misogyny

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misogyny

[mi′säj·ə·nē]
(psychology)
Hatred of women.
McGraw-Hill Dictionary of Scientific & Technical Terms, 6E, Copyright © 2003 by The McGraw-Hill Companies, Inc.
References in periodicals archive ?
The biggest of them is the role of those with the power to shift the misogynistic culture but keep on making it acceptable and leaving it unchecked.
However, some say that some women reinforce misogynistic cultural values as they pass them down to their children as well as function on the basis of the same.
She asserted that calling Bilawal sahiba does not amount to humiliation or an insult of his character, caste or party, and noted that the reactions the premier's misogynistic remarks sparked on social media were not from the PPP or its workers, but from sensible segments of society.
Nafisa Shah, who addressed the Lower House today, strongly condemned the misogynistic remarks made by the premier at the public gathering yesterday and said that if he did not take them back, she would be forced to say that he is not her prime minister.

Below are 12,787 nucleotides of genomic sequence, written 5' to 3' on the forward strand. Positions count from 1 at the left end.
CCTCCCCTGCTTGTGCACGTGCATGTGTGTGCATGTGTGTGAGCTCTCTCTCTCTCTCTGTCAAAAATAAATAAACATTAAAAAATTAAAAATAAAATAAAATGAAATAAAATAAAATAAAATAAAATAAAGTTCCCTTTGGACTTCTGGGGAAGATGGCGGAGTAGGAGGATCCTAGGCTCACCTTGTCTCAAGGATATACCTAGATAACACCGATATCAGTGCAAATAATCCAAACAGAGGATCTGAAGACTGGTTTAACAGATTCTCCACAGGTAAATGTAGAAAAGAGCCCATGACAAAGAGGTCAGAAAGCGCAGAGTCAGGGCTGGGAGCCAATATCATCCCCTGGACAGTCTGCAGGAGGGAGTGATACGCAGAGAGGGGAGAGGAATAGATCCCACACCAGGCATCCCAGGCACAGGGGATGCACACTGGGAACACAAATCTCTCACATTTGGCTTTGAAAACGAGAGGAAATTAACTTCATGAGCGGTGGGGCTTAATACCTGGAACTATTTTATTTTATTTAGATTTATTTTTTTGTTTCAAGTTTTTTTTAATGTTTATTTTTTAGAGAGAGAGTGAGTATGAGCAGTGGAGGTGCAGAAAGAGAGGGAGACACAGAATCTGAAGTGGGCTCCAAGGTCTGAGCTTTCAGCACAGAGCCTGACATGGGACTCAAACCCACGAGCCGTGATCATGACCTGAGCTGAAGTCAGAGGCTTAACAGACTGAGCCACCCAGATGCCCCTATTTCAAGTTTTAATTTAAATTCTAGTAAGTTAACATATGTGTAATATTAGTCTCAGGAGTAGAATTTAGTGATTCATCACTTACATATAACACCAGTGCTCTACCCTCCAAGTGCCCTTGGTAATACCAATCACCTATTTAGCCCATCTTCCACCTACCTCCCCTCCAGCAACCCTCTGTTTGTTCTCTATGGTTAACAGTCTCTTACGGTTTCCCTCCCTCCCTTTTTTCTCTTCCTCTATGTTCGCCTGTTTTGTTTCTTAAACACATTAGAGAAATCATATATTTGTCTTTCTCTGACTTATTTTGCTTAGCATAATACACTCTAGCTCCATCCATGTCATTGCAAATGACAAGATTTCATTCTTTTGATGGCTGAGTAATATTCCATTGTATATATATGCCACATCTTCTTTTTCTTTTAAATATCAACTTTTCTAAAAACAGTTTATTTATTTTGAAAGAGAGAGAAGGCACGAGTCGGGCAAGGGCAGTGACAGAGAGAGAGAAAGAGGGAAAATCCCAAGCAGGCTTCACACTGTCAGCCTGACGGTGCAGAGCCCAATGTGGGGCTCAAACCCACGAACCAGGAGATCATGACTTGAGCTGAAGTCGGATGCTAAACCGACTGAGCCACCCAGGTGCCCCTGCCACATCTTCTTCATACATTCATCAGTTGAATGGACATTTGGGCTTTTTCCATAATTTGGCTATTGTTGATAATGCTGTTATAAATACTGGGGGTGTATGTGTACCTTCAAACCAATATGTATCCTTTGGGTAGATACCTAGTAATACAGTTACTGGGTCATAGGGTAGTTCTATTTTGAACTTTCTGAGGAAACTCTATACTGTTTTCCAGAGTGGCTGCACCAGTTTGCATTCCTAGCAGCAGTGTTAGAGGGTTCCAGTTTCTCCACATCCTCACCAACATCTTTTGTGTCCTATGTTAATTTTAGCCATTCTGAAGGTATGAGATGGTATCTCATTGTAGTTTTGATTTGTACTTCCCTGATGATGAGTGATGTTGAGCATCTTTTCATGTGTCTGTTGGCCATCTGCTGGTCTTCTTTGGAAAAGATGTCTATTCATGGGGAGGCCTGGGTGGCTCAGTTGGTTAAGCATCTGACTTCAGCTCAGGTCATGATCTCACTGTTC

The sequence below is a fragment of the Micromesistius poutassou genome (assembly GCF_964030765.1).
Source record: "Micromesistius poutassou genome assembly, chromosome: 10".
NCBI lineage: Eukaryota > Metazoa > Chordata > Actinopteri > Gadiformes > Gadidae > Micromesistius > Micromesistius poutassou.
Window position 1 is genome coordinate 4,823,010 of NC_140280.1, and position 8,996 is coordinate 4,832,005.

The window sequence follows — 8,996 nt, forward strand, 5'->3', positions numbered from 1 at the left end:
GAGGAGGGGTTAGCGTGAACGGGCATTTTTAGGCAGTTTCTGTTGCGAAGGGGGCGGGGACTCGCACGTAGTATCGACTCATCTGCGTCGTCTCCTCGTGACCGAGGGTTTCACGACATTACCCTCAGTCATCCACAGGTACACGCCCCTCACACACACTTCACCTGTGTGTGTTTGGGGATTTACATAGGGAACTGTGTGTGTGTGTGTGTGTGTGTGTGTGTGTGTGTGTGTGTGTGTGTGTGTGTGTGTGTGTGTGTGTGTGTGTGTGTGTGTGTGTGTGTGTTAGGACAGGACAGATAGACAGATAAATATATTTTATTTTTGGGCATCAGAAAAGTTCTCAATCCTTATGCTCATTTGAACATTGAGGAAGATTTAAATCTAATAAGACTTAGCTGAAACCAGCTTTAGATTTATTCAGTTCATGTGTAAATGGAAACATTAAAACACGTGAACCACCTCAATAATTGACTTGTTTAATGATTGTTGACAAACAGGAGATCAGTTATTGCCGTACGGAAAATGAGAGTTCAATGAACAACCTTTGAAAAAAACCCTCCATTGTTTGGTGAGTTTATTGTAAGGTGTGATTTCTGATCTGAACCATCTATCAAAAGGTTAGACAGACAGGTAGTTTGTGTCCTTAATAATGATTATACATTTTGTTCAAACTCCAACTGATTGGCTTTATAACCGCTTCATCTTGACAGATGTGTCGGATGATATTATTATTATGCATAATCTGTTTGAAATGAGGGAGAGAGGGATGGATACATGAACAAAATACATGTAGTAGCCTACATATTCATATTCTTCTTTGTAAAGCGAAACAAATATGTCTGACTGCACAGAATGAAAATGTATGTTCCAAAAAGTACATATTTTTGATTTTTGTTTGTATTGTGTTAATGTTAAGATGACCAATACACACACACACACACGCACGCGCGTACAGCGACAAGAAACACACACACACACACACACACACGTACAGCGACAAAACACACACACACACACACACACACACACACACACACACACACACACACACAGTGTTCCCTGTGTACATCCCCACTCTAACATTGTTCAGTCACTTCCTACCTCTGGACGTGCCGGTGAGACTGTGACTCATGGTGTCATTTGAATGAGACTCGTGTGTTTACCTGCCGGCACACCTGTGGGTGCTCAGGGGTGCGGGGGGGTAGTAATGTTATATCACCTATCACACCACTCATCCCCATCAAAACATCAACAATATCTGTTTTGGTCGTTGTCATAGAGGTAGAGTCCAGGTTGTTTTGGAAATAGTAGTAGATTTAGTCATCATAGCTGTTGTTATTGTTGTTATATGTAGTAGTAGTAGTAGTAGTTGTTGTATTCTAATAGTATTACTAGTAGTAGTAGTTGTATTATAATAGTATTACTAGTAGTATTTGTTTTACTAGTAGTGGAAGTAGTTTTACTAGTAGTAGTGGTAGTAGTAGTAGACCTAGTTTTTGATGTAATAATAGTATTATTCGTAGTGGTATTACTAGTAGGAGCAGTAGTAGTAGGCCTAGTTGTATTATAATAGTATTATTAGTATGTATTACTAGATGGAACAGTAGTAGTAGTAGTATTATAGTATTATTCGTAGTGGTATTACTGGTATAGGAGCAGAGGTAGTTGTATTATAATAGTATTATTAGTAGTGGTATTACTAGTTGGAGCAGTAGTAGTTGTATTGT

The most horrific violence against women continues to be carried out in the Taliban-controlled regions, which indicates the evil, misogynistic mindset of Taliban.
That's all well and good, but for her to then claim this term was somehow sexist, or worse still, misogynistic, is a step too far.
He said: "In relation to the content being misogynistic and sexist, I believe this is wholly over the top and believe the comments made are truly a little silly.
I think it was in 2012 the Republican Party lost the female vote by 12 points; this is a huge number with as misogynistic as Trump is, and so vocal about it, this is a huge chunk of it," she said (via (https://www.refinery29.com/2018/05/199446/meghan-markle-trump-political-opinion-royal-wedding) Refinery29 ).
VICTIMS of misogynistic abuse in Newcastle will be able to report incidents for the first time under plans to tackle the rising scourge of hate crime.
Misogynistic abuse is not classified as a crime in the UK, but Safe Newcastle board members - which include police and council bosses - told a board meeting on Thursday that having a record of incidents would provide a "better understanding" of the problem.
When contacted by the Local Democracy Reporting Service he said the use of the term was not misogynistic as he was using it to refer to a specific person, adding the reaction has been 'bizarre' and his words had been 'twisted.' He accused the town hall of hypocrisy as it had failed to take action when his wife, also a former councillor, had been subjected to online abuse, he claimed.